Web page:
Recent Examples on the Web: Verb Unlike younger residents, people with mobility issues are unable to scramble into basements when artillery shells or missiles land nearby. Washington Post, 7 May 2022 This illustrates the European need to scramble to find oil replacements. Ian Palmer, Forbes, 5 May 2022 Ukraine’s valiant resistance has shown how highly motivated defenders with high-tech weapons can scramble the calculus of military power. Roger Wicker, WSJ, 4 May 2022 Yet manufacturing is under pressure as the war in Ukraine pushes up the price of energy and key components and continues to scramble global shipping. Julia Horowitz, CNN, 22 Apr. 2022 Higher temperatures can cause the eggs to scramble. Robin Miller, USA TODAY, 14 Apr. 2022 But Grubhub, which wasn’t originally a delivery platform and instead relied on restaurants to make their own deliveries, was arguably beaten by both platforms in terms of logistics and spending and had to scramble to catch up. Laura Forman, WSJ, 1 May 2022 When Maryland legalized medical cannabis, licensees had to scramble to build an industry. Giacomo Bologna, Baltimore Sun, 20 Apr. 2022 South Florida schools may have to scramble to purchase new math textbooks after the state rejected some of their selections, saying the books may contain material that’s unsuitable for the state’s public schools. Scott Travis, Sun Sentinel, 18 Apr. 2022 Recent Examples on the Web: Noun In February, city leaders announced the ambitious timeline to end Sullivan operations and began fast-tracking several projects in a scramble to implement the exit strategy negotiated between the Bronson administration and the Assembly. Emily Goodykoontz, Anchorage Daily News, 7 May 2022 In the hysterical post-Roe scramble, Democrats are sure to show their hand on this radicalism. Nate Hochman, National Review, 6 May 2022 Halloween 2020 was a mad scramble to scrape together COVID-safe events for folks who had felt trapped for months. oregonlive, 24 Sep. 2021 The White House pivot has also put the U.S. and its vast oil and gas reserves in shale rock back at the center of a global scramble for energy resources as a bulwark against petrostates and authoritarian regimes. Timothy Puko, WSJ, 26 Mar. 2022 And Russian-Iranian rivalry is increasing, because there’s a kind of scramble for the spoils after the war in terms of postwar reconstruction, in terms of contracts to exploit mineral resources, et cetera. Isaac Chotiner, The New Yorker, 9 Mar. 2022 Europe’s scramble raises the prospect of a global battle over supplies in a market that analysts say has little slack. New York Times, 4 Apr. 2022 The scramble among potential candidates to fill his unexpired term started almost immediately, and Friday was the deadline to file official paperwork. Compiled Democrat-gazette Staff From Wire Reports, Arkansas Online, 3 Apr. 2022 The city of San Marcos hosts a free egg scramble and carnival games along with inflatables from 9 to 11:30 a.m. April 16 at Williams Barn at Walnut Grove Park, 1950 Sycamore Drive. San Diego Union-Tribune, 1 Apr. 2022 See More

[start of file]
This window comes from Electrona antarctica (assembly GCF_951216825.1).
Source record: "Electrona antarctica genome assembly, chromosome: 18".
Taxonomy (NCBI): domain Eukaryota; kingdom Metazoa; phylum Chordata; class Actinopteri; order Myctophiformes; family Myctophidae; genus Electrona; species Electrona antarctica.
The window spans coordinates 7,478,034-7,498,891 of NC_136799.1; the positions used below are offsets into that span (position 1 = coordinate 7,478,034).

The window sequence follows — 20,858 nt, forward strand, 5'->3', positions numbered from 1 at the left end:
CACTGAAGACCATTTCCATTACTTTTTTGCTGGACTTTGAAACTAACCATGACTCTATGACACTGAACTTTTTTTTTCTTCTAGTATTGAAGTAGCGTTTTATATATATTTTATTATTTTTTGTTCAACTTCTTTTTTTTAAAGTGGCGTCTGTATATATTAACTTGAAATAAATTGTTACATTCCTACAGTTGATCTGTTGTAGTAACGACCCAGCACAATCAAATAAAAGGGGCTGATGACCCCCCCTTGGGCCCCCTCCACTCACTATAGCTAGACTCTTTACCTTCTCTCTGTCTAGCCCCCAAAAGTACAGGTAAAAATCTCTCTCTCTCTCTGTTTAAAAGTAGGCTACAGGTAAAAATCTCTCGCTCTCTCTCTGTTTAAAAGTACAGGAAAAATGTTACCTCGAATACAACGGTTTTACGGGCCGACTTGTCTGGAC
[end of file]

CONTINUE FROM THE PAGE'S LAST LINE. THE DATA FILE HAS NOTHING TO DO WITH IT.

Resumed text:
These example sentences are selected automatically from various online news sources to reflect current usage of the word 'scramble.' Views expressed in the examples do not represent the opinion of Merriam-Webster or its editors. Send us feedback.

First Known Use of scramble

Verb

1568, in the meaning defined at intransitive sense 1a

Noun

1648, in the meaning defined at sense 1

History and Etymology for scramble

Verb

perhaps alteration of scrabble entry 1

Learn More About scramble

Time Traveler for scramble

Time Traveler

The first known use of scramble was in 1568

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Dictionary Entries Near scramble

scramasax

scramble

scrambled eggs

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Statistics for scramble

Last Updated

16 May 2022

Cite this Entry

“Scramble.” Merriam-Webster.com Dictionary, Merriam-Webster, https://www.merriam-webster.com/dictionary/scramble. Accessed 26 May. 2022.

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More Definitions for scramble

scramble

verb
scram·​ble | \ ˈskram-bəl How to pronounce scramble (audio) \
scrambled; scrambling

Kids Definition of scramble

 (Entry 1 of 2)

1 : to move or climb quickly and if necessary on hands and knees … the boats were pushed into the water, and … we scrambled into them as best we could.— Scott O'Dell, Island of the Blue Dolphins
2 : to cook the mixed whites and yolks of eggs by stirring them while frying
3 : to put in the wrong order The letters of the word are scrambled.
4 : to work hard to win or escape something She had to scramble to earn a living.

scramble

noun

Kids Definition of scramble (Entry 2 of 2)

: a disorderly rush They heard … a scramble and a shout: "Call off your dog! …"— Laura Ingalls Wilder, Little House on the Prairie

More from Merriam-Webster on scramble

Nglish: Translation of scramble for Spanish Speakers

Britannica English: Translation of scramble for Arabic Speakers